But this isn’t all it knows. I use WeChat to pay my rent. I use it to pay for my utilities. I use it to top up my phone credit. I use WeChat to pay for the metro system. I use it to scan QR codes on the back of shared-bike schemes throughout the city. I use it to call cabs. It knows where I go and how I go there. I follow bloggers on it, I follow media organizations and NGOs and government offices (there are over 20 million official accounts associated with governmental institutions, agencies, or officials) and I read their content through it. It knows what academic interests I have—I’m researching mental health and I pay for and attend online courses in psychology through the app. I book movie tickets, order things through Jingdong’s page (the Chinese Amazon), and I recently downloaded a WeChat app which allows me to take a photo of a flower and have it tell me the name. It also tells me anytime it’s been mentioned in Chinese poetry.

WeChat knows what I am reading. It would discover I am doing research for this article.

Then there are the features I don’t use. I could get a loan through WeChat. I thankfully haven’t had to book a doctor’s appointment through WeChat yet, but if I did it would know what afflicts me. I’m not married but those who are can, if they must, book divorce proceedings through WeChat.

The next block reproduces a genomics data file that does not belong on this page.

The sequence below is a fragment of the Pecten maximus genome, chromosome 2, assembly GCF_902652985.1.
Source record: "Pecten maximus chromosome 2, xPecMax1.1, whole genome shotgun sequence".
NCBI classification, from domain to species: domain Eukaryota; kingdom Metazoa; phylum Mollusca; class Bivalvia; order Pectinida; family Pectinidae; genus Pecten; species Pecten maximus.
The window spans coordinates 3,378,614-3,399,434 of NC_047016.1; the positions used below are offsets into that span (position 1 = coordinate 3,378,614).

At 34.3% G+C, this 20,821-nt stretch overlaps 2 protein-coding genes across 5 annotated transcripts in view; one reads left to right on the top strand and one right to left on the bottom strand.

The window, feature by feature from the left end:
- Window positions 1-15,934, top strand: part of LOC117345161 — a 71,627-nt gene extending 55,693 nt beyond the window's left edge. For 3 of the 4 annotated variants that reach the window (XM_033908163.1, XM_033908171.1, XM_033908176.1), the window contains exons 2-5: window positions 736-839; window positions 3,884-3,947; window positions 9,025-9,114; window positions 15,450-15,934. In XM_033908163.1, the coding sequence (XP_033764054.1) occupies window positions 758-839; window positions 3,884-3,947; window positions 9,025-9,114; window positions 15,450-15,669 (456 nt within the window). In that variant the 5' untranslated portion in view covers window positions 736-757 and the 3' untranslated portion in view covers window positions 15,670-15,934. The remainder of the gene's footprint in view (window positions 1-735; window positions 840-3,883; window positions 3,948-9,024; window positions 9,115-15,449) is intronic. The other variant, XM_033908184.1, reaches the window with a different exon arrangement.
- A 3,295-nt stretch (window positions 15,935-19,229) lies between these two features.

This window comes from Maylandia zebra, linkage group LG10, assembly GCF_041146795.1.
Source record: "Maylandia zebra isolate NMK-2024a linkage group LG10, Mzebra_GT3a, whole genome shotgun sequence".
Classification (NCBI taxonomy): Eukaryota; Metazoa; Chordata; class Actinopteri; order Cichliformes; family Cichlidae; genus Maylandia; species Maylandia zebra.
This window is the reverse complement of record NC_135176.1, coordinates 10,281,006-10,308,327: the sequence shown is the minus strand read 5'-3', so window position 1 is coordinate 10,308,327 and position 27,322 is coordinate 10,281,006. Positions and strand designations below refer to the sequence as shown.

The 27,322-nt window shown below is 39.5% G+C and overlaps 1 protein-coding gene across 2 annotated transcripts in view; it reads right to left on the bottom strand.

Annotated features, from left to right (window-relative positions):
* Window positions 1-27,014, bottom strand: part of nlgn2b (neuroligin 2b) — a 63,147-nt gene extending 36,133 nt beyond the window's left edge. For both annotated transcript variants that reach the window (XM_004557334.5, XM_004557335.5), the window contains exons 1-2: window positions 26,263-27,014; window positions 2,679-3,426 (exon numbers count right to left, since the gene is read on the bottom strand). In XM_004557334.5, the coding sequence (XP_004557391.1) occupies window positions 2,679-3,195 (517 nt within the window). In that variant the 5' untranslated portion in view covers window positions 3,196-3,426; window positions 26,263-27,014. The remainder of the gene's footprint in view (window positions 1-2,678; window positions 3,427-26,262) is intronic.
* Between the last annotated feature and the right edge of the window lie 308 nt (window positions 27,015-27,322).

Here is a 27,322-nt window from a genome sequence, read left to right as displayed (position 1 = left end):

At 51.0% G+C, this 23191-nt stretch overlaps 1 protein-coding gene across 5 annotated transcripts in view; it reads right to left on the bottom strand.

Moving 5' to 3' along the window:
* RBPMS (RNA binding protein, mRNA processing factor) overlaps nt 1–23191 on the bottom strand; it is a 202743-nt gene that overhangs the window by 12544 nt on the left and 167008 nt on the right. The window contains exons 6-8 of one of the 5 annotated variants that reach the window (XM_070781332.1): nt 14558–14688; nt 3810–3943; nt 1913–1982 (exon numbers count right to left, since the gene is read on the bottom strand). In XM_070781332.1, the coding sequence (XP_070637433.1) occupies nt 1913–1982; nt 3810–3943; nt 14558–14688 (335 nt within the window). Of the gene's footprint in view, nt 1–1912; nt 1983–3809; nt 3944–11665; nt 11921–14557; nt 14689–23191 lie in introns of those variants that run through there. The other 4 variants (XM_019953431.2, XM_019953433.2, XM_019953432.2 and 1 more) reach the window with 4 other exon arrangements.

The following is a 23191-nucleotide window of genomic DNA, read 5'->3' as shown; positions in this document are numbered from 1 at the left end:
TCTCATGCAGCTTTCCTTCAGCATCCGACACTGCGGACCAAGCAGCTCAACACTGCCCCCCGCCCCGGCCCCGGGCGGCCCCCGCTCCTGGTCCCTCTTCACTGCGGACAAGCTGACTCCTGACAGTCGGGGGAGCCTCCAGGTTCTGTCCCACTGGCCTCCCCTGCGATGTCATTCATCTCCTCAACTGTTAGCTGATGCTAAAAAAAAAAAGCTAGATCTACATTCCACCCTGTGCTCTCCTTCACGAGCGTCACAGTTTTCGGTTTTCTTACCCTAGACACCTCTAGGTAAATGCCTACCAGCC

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All this is to say that WeChat has metastasized into every aspect of people’s lives in China. The scholar Yujie Chen, a lecturer in Digital Media and Communication at the University of Leicester, who has written a book on WeChat, calls it “super-sticky” because of the way that it has managed to make itself inextricable to so many aspects of daily life in the country. According to one estimate, WeChat alone ploughed $50 billion into the Chinese economy in 2017.1 It is the ultimate in data centralization and because of the nature of the digital economy the more data it has the more efficient it becomes—and the more easily it can pivot into new markets.

Research by Seagate and IDC group, a data intelligence firm, has recently announced that by 2025 China will hold 27.8 percent of the world’s data, compared with 17.5 percent that will reside in the United States. This data will also be far more concentrated in an even smaller oligopoly of titanic tech firms, making it even more useful for the development of artificial intelligence and the next generation of big-data technologies. While it is true that all the data I share with WeChat I also share with Google, Amazon, Uber, Twitter, and Instagram, WeChat is unique in that it has managed to capture all of the functionalities that these companies do separately in the West. By co-opting their Chinese equivalents into its social ecosystem, it swallows all of the data they generate.